Medicine Hasn't Found Anything Wrong With Pot
Putting pot to the test.
Published: January 14, 2014
The conservative National Review magazine recently opined in an editorial: “Compared to binge drinking or alcohol addiction, marijuana use is a minor public health concern.”
There is no record of anyone dying from the direct toxic effect of using marijuana. It doesn’t cause cancer. We know from scientific study that it kills or stalls the spread of cancer cells in a petri dish. The big problem is that the government won’t allow clinical double-blind studies on people because marijuana is classified as a Schedule 1 drug with no accepted medical use. Those are the kind of studies where you figure out effective therapeutic dosages.
As far as public policy is concerned, activists have been pushing that envelope the past couple of decades through state initiatives and federal suits. Now that polls are showing that the majority of Americans believe marijuana should be legalized, there will be more movement — a CNN/ORC poll released last week found that 55 percent of Americans favor marijuana legalization. (If a president is elected with 55 percent of the vote it’s considered a landslide.)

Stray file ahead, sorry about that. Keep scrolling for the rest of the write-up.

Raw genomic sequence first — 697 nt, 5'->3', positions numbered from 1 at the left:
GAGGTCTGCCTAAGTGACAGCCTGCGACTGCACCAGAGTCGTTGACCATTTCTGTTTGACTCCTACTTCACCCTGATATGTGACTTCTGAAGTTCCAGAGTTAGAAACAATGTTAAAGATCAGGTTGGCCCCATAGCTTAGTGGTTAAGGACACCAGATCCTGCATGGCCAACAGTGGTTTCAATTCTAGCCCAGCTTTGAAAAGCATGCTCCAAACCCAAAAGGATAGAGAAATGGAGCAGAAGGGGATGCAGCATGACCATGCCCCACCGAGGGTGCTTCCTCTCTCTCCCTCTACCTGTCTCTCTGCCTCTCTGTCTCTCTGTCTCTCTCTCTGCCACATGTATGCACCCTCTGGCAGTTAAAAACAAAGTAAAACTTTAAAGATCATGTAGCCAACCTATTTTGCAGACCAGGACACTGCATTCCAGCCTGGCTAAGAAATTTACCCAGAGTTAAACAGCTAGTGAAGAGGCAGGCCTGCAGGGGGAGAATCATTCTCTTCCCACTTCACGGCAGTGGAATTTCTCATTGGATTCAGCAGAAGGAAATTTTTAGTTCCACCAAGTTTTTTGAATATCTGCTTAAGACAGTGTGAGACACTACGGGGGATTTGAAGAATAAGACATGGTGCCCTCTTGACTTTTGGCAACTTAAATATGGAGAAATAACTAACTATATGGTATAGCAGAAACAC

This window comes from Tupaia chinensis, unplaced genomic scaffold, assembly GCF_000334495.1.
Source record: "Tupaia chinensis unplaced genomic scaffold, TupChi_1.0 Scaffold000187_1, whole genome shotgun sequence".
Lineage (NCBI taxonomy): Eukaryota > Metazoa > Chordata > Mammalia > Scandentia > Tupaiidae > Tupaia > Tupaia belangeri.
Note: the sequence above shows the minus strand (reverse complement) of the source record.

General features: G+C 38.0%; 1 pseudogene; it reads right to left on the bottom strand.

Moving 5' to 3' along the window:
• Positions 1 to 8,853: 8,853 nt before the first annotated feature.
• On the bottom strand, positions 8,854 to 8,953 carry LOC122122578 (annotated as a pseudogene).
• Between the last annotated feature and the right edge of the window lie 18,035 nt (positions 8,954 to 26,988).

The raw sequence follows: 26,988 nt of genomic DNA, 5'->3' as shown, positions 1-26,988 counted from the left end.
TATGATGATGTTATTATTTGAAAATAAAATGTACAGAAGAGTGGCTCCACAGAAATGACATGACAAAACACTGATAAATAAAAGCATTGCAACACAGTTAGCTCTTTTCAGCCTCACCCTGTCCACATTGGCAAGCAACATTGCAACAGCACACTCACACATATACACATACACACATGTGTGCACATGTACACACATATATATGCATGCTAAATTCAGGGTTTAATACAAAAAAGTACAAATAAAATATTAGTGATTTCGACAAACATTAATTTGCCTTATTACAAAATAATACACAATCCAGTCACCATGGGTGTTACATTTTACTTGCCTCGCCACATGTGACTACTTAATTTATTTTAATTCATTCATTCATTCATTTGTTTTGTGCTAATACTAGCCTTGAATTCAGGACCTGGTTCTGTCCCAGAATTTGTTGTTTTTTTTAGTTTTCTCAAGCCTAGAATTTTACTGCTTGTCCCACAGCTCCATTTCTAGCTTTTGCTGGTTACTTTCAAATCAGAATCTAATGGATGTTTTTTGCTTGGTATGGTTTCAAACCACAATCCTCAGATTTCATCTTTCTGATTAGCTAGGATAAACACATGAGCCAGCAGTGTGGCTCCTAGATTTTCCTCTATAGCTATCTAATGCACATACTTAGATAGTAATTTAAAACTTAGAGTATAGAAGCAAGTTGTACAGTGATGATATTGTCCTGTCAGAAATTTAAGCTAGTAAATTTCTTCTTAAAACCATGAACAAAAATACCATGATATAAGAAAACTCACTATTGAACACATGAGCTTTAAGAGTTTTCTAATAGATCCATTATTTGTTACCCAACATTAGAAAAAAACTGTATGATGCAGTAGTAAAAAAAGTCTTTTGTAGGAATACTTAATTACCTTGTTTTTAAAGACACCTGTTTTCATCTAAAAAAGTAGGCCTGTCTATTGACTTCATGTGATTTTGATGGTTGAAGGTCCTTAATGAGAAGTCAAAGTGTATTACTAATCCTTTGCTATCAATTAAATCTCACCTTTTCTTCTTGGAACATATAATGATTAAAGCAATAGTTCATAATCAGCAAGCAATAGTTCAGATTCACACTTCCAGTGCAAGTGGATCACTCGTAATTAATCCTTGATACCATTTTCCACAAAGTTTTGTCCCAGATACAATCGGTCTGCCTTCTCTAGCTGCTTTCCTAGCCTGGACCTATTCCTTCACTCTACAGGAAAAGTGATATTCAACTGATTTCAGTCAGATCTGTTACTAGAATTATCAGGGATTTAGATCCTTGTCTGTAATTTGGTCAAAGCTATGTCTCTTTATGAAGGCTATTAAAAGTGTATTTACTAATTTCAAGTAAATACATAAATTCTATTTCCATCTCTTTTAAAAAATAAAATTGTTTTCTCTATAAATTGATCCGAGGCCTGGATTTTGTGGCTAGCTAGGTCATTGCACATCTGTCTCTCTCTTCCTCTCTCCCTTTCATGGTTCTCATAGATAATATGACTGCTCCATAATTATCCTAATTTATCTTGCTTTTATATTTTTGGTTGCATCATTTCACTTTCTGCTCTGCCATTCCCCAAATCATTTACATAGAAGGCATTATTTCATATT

There are currently two states that have legalized recreational use of marijuana, and 21 states that have legalized medical marijuana. Florida and Ohio have initiatives working up through the system, New York Gov. Andrew Cuomo is rolling out a plan for limited medical use in that state, and Alaskans will probably vote on legalization this year.
“The answers are in the scientific literature if anybody would read it,” Armentano says. “What prohibitionists are really saying is, ‘We’ve done research on marijuana and we need more research because we’re still searching for the problem.’”
That ploy isn’t going to work much longer.
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